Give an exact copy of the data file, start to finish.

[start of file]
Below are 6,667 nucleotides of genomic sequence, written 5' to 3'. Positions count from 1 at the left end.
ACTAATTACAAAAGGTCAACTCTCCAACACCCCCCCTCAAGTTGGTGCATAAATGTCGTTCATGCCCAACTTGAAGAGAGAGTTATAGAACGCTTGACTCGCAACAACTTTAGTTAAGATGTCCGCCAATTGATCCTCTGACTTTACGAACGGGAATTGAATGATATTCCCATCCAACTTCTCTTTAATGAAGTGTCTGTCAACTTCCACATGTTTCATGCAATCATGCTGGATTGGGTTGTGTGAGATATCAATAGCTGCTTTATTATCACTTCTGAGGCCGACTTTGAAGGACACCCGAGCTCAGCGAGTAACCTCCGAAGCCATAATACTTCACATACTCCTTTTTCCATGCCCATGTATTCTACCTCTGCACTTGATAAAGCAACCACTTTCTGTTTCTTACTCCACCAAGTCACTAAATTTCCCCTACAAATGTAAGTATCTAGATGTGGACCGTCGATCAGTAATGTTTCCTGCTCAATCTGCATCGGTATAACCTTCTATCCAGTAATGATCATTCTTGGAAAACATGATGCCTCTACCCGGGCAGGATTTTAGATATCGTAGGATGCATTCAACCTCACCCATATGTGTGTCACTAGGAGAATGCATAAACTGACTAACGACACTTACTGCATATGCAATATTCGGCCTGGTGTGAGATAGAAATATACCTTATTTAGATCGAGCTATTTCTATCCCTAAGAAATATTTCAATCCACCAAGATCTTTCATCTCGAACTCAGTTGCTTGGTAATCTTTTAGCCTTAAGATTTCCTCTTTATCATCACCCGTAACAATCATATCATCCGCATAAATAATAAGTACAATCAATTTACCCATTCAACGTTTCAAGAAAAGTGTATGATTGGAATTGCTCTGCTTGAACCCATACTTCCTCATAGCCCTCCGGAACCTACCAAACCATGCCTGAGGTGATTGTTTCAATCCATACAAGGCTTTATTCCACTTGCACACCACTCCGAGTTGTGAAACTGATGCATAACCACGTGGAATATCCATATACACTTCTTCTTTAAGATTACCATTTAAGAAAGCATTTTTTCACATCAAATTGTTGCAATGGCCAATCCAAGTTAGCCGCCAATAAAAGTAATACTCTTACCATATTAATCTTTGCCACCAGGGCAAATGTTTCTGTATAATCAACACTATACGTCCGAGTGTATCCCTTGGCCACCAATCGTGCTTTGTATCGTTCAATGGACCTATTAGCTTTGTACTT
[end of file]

Below are 6,667 nucleotides of genomic sequence, written 5' to 3'. Positions count from 1 at the left end.
ACTAATTACAAAAGGTCAACTCTCCAACACCCCCCCTCAAGTTGGTGCATAAATGTCGTTCATGCCCAACTTGAAGAGAGAGTTATAGAACGCTTGACTCGCAACAACTTTAGTTAAGATGTCCGCCAATTGATCCTCTGACTTTACGAACGGGAATTGAATGATATTCCCATCCAACTTCTCTTTAATGAAGTGTCTGTCAACTTCCACATGTTTCATGCAATCATGCTGGATTGGGTTGTGTGAGATATCAATAGCTGCTTTATTATCACTTCTGAGGCCGACTTTGAAGGACACCCGAGCTCAGCGAGTAACCTCCGAAGCCATAATACTTCACATACTCCTTTTTCCATGCCCATGTATTCTACCTCTGCACTTGATAAAGCAACCACTTTCTGTTTCTTACTCCACCAAGTCACTAAATTTCCCCTACAAATGTAAGTATCTAGATGTGGACCGTCGATCAGTAATGTTTCCTGCTCAATCTGCATCGGTATAACCTTCTATCCAGTAATGATCATTCTTGGAAAACATGATGCCTCTACCCGGGCAGGATTTTAGATATCGTAGGATGCATTCAACCTCACCCATATGTGTGTCACTAGGAGAATGCATAAACTGACTAACGACACTTACTGCATATGCAATATTCGGCCTGGTGTGAGATAGAAATATACCTTATTTAGATCGAGCTATTTCTATCCCTAAGAAATATTTCAATCCACCAAGATCTTTCATCTCGAACTCAGTTGCTTGGTAATCTTTTAGCCTTAAGATTTCCTCTTTATCATCACCCGTAACAATCATATCATCCGCATAAATAATAAGTACAATCAATTTACCCATTCAACGTTTCAAGAAAAGTGTATGATTGGAATTGCTCTGCTTGAACCCATACTTCCTCATAGCCCTCCGGAACCTACCAAACCATGCCTGAGGTGATTGTTTCAATCCATACAAGGCTTTATTCCACTTGCACACCACTCCGAGTTGTGAAACTGATGCATAACCACGTGGAATATCCATATACACTTCTTCTTTAAGATTACCATTTAAGAAAGCATTTTTTCACATCAAATTGTTGCAATGGCCAATCCAAGTTAGCCGCCAATAAAAGTAATACTCTTACCATATTAATCTTTGCCACCAGGGCAAATGTTTCTGTATAATCAACACTATACGTCCGAGTGTATCCCTTGGCCACCAATCGTGCTTTGTATCGTTCAATGGACCTATTAGCTTTGTACTT